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Stock Certificate No. 6 for The Proprietors of The Woman's Journal Corporation [with] two transfer documents
Boston: The Proprietors of The Woman's Journal, 1870. Near Fine. Stock Certificate No. 6 for The Proprietors of The Woman's Journal Corporation. Measuring 10" x 5.25" (including stub). Attached at the margin with a stub to two other documents. The three documents provide an interesting insight into the business of the first and most important woman's suffrage periodical, and includes the signatures of several famous proponents of the movement.As follows:1. Partially Printed Document. Stock Certificate No. 6. March 21, 1870, issuing two shares to Armenia Smith Aldrich (who has filled in her name on both the certificate and the stub) and which is also Signed by officers E.D. Draper and Henry B. Blackwell, and by the Corporation Clerk, Sarah Grimke Weld. Internal Revenue Service transfer stamp in left margin. Fine.2. Mimeographed or typed document Signed by Armenia Smith Aldrich on July 19th, 1910 transferring her shares in the Corporation to Alice Stone Blackwell. Also Signed by Witness N.W. Hobbs. Fine.3. Autograph Document Signed by Alice Stone Blackwell on July 27, 1910. A note appointing her attorney Catherine Wilde to transfer Certificates No. 1-6 to the The Proprietors of The Woman's Journal Corporation and additionally Signed by witness Florence B. Mayhew.Each of the three documents is attached at the left margin to a stub recording both the original sale of shares to Smith, and the transfer of the shares to Blackwell.The Woman's Journal was the first regular woman's rights periodical in America. Its publication was the crowning achievement of Lucy Stone's long and distinguished feminist career. According to one source:"Stone's most active and lasting contribution to the women's movement is The Woman's Journal, which she founded in 1870 and edited until her death in 1893. This extraordinary archive of women's history provided a weekly chronicle of woman's progress-political, vocational, economic, cultural, and legal-both in the United States and abroad...[for] over sixty one years..." (p. 578; see also pp. 77-8, 672).As the political arm of the National American Woman Suffrage Organization, The Woman's Journal printed meeting and convention addresses and notes, reported on national and international news, published columns and editorials on the suffrage struggle, as well as poems, stories, and book reviews. Regular contributors included Julia Ward Howe, William Lloyd Garrison, T.W. Higginson, and, of course, Lucy Stone and her husband Blackwell. After Stone's 1893 death her daughter Alice Stone Blackwell assumed responsibility for producing and editing the journal, which was renamed The Woman Citizen; contributors to this new incarnation of the periodical read like a virtual Who's Who of early modern feminism: Susan B. Anthony, Anna Shaw, and Carrie Chapman Catt were only a few of the names on its ever-expanding masthead.This stock certificate from the founding of The Woman's Journal's production, is a tangible artifact of the first American woman's rights periodical and a glimpse at the relationships and efforts behind its financing.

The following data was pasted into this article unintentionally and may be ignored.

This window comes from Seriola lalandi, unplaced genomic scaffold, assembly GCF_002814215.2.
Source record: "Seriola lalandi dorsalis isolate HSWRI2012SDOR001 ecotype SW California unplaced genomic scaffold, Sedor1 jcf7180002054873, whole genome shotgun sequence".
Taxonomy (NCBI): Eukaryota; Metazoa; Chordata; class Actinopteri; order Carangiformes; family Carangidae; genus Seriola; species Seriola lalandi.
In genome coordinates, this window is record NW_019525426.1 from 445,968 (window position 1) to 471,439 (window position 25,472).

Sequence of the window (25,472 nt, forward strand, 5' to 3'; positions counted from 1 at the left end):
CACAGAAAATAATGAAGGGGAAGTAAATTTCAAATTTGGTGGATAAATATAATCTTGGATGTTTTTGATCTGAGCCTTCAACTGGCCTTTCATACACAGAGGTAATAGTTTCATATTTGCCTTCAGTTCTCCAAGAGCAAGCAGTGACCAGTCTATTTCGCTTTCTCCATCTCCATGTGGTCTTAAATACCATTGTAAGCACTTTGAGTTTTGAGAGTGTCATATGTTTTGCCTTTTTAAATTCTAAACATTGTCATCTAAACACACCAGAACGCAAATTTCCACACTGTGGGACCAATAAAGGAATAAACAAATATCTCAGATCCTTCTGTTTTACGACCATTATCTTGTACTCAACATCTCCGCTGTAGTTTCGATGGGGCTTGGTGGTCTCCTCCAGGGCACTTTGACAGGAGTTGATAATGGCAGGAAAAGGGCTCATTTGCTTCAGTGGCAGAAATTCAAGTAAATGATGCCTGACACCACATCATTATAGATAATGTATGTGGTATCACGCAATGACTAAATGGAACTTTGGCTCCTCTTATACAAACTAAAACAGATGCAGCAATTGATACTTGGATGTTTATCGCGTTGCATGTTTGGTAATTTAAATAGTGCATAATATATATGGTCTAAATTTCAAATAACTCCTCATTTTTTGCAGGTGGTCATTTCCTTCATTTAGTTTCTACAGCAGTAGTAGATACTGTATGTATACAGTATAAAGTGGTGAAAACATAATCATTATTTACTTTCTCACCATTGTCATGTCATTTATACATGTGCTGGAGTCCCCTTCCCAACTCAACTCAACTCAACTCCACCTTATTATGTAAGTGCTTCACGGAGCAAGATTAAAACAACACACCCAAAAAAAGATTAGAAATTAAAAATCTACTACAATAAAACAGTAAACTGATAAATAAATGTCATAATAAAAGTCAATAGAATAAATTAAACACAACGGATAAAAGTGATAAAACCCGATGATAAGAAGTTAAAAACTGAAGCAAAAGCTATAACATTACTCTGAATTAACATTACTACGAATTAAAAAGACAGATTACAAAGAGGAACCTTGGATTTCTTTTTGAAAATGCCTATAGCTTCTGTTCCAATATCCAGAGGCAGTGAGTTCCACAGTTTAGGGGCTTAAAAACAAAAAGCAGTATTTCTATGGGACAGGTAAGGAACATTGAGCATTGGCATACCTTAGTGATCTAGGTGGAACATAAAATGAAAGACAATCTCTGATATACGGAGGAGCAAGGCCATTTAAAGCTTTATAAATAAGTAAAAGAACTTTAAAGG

[Bookseller: Between the Covers- Rare Books, Inc. ABA]
Last Found On: 2017-08-22           Check availability:      Biblio    


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